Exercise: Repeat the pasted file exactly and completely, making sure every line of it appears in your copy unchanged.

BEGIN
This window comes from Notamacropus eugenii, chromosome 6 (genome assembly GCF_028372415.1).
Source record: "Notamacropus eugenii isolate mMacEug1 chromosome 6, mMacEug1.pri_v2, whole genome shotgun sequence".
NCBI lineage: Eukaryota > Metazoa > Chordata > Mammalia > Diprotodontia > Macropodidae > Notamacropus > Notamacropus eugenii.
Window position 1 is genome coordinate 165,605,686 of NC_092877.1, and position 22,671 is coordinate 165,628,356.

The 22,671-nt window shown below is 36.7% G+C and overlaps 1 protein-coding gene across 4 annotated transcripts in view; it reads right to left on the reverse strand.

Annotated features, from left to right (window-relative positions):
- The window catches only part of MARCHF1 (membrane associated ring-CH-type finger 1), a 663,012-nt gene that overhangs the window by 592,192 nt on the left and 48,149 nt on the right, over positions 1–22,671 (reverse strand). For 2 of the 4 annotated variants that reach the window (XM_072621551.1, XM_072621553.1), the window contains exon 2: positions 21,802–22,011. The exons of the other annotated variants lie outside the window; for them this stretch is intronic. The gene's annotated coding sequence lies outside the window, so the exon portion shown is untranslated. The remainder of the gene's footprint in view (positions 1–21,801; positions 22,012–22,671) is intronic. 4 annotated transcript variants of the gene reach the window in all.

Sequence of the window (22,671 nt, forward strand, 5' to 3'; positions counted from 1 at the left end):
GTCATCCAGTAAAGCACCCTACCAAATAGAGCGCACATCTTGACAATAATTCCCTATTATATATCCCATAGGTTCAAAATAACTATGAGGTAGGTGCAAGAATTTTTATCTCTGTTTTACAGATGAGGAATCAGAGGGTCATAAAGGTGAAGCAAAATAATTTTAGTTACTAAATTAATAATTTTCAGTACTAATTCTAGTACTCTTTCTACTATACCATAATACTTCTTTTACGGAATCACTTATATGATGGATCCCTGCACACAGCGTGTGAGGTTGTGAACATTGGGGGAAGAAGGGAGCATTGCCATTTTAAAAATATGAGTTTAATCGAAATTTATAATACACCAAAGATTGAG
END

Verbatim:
This window comes from Notamacropus eugenii, chromosome 6 (genome assembly GCF_028372415.1).
Source record: "Notamacropus eugenii isolate mMacEug1 chromosome 6, mMacEug1.pri_v2, whole genome shotgun sequence".
NCBI lineage: Eukaryota > Metazoa > Chordata > Mammalia > Diprotodontia > Macropodidae > Notamacropus > Notamacropus eugenii.
Window position 1 is genome coordinate 165,605,686 of NC_092877.1, and position 22,671 is coordinate 165,628,356.

The 22,671-nt window shown below is 36.7% G+C and overlaps 1 protein-coding gene across 4 annotated transcripts in view; it reads right to left on the reverse strand.

Annotated features, from left to right (window-relative positions):
- The window catches only part of MARCHF1 (membrane associated ring-CH-type finger 1), a 663,012-nt gene that overhangs the window by 592,192 nt on the left and 48,149 nt on the right, over positions 1–22,671 (reverse strand). For 2 of the 4 annotated variants that reach the window (XM_072621551.1, XM_072621553.1), the window contains exon 2: positions 21,802–22,011. The exons of the other annotated variants lie outside the window; for them this stretch is intronic. The gene's annotated coding sequence lies outside the window, so the exon portion shown is untranslated. The remainder of the gene's footprint in view (positions 1–21,801; positions 22,012–22,671) is intronic. 4 annotated transcript variants of the gene reach the window in all.

Sequence of the window (22,671 nt, forward strand, 5' to 3'; positions counted from 1 at the left end):
GTCATCCAGTAAAGCACCCTACCAAATAGAGCGCACATCTTGACAATAATTCCCTATTATATATCCCATAGGTTCAAAATAACTATGAGGTAGGTGCAAGAATTTTTATCTCTGTTTTACAGATGAGGAATCAGAGGGTCATAAAGGTGAAGCAAAATAATTTTAGTTACTAAATTAATAATTTTCAGTACTAATTCTAGTACTCTTTCTACTATACCATAATACTTCTTTTACGGAATCACTTATATGATGGATCCCTGCACACAGCGTGTGAGGTTGTGAACATTGGGGGAAGAAGGGAGCATTGCCATTTTAAAAATATGAGTTTAATCGAAATTTATAATACACCAAAGATTGAG